If you are engaged in the production of art and you sell that art for money -- profiting from that endeavor in the process -- then you must usually claim that profit on your income taxes for the year. The process of creating and selling art for money constitutes a business like any other, and is subject to the same tax regulations as any other for-profit business.
General Reporting Requirements
If you produce art as a sole proprietor, there are no particular additional reporting requirements. File an individual income tax return each year by April 15th, unless you file for a deadline extension. If you itemize deductions, you also need to file a Schedule A, to account for the itemizing of deductions. If you have business expenses, fill out a Schedule C, Profit or Loss from Business.
Reporting Income From Art
The IRS taxes you on your net gain from the sale of your art, after expenses. Therefore, it behooves you to keep careful track of the amount of money you spend on everything related to producing, marketing and selling your art. You can generally deduct the cost of art supplies, studio rental, a home office, and anything else you use directly in support of your art business from your earnings, using Schedule C. The instructions for Schedule C walk you through subtracting your expenses from your gross sales. The more expenses you document, the lower your tax bill to the IRS will be.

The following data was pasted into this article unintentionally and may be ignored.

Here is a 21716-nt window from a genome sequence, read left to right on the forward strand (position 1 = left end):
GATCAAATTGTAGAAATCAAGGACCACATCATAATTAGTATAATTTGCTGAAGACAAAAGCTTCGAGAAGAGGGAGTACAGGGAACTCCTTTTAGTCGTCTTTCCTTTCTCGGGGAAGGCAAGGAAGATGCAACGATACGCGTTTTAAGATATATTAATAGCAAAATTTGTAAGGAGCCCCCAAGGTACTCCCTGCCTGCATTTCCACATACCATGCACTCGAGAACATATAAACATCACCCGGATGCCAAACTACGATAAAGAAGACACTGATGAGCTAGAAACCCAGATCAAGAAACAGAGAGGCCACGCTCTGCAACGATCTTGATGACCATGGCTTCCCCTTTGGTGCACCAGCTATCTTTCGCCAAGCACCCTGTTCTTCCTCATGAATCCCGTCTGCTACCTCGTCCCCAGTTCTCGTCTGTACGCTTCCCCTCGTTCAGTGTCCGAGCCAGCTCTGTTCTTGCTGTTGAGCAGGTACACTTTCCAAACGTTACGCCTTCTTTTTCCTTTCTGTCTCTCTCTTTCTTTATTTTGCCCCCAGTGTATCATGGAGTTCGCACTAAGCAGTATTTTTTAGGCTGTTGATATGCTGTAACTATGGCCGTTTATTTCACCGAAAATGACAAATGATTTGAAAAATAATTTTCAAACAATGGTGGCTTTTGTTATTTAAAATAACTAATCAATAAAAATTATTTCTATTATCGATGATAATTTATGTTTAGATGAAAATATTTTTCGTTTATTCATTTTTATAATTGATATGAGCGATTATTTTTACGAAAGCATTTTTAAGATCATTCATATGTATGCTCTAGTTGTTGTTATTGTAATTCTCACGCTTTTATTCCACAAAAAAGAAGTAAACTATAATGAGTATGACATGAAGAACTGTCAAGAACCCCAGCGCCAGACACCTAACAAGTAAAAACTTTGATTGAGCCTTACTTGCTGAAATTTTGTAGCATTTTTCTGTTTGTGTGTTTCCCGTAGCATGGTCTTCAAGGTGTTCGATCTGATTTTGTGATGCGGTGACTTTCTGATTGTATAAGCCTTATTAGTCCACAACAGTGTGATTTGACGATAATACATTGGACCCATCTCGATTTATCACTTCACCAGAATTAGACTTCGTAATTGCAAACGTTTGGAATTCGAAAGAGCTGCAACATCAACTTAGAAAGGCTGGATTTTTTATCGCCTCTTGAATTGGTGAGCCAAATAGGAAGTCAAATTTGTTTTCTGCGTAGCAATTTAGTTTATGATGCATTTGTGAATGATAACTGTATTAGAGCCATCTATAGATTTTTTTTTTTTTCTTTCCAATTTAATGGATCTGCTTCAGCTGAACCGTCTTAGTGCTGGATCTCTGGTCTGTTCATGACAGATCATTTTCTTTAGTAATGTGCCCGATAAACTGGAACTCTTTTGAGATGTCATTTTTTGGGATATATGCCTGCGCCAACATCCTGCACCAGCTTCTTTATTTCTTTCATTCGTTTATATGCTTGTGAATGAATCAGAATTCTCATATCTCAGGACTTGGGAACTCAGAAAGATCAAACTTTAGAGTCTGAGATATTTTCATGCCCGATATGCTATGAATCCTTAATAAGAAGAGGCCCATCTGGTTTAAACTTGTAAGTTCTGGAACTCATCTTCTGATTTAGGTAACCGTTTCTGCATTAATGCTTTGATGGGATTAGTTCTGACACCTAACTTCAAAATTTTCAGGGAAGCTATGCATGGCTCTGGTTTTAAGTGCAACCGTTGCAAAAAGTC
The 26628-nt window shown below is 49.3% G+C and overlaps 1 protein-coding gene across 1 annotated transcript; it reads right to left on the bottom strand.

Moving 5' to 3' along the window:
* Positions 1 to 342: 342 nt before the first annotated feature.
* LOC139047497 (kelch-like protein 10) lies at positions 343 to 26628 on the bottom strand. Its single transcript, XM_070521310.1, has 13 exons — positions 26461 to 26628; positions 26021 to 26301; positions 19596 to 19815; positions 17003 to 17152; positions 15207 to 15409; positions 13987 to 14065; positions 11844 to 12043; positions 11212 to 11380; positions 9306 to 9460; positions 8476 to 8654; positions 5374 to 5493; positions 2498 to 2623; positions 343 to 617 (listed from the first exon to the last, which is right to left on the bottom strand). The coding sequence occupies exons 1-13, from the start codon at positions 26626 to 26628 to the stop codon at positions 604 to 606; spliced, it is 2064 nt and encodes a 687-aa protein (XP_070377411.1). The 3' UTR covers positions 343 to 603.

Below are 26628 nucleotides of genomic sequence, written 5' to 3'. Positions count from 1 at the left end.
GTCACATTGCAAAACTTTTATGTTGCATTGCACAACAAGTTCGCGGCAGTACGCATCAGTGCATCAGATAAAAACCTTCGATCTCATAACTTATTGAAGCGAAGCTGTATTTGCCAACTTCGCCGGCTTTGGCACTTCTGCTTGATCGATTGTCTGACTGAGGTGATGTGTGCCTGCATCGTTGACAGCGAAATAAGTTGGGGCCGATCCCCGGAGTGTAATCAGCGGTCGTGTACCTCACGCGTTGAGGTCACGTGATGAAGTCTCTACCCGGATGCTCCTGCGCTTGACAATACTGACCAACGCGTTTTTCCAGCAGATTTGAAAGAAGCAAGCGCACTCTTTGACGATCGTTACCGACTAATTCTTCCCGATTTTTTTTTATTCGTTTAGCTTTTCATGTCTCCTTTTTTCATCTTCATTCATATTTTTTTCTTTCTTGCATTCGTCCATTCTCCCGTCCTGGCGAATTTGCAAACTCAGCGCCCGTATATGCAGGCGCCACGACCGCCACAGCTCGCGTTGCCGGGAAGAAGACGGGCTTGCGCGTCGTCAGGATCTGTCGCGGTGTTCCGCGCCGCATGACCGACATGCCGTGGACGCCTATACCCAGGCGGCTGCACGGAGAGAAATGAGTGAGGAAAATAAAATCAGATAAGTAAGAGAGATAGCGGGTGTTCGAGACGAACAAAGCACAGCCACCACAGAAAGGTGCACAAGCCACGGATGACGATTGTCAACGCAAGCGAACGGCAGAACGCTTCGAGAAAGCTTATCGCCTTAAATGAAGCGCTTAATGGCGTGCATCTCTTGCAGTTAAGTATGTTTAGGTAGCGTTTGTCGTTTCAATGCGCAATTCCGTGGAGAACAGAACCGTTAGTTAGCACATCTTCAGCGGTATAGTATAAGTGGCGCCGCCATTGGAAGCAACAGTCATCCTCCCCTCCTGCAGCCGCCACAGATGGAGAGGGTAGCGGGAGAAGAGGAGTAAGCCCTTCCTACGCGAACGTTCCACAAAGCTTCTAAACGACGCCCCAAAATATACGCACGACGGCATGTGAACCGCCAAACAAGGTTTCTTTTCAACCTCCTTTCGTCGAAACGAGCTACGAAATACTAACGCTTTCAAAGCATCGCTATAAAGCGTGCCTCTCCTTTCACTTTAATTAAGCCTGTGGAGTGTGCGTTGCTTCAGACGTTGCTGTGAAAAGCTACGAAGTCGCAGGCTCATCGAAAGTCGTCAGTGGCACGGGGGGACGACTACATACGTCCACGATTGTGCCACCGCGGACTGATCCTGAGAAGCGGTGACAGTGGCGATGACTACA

Hobby Loss Rules
If your art income is irregular, or the amount of income you take from your art is very low, you should familiarize yourself with the IRS's hobby loss rules. If your art production represents a bona fide business endeavor, you can deduct business losses against your income for the year. However, in order to do so, you must show that the business actually shows a profit in three out of the last five years. If your art business has not done so, you may not be able to use the losses from your business to offset other income. In this event, the IRS looks closely at the overall circumstances of your business, the effort and professionalism you put in it, and whether you have changed your methods in the effort to become more profitable.
Deductions for Hobby Activities
If your art business represents a hobby under IRS rules, and not a profit-making enterprise, you do not use a Schedule C to report your expenses. You may be able to report expenses on a Schedule A, however, as miscellaneous itemized deductions. However, you may not receive any benefit from doing so if your overall deductions amount to less than the standard exemption for the year. As of 2011, the standard exemption was $5,700 for single taxpayers and $11,400 for married couples filing jointly.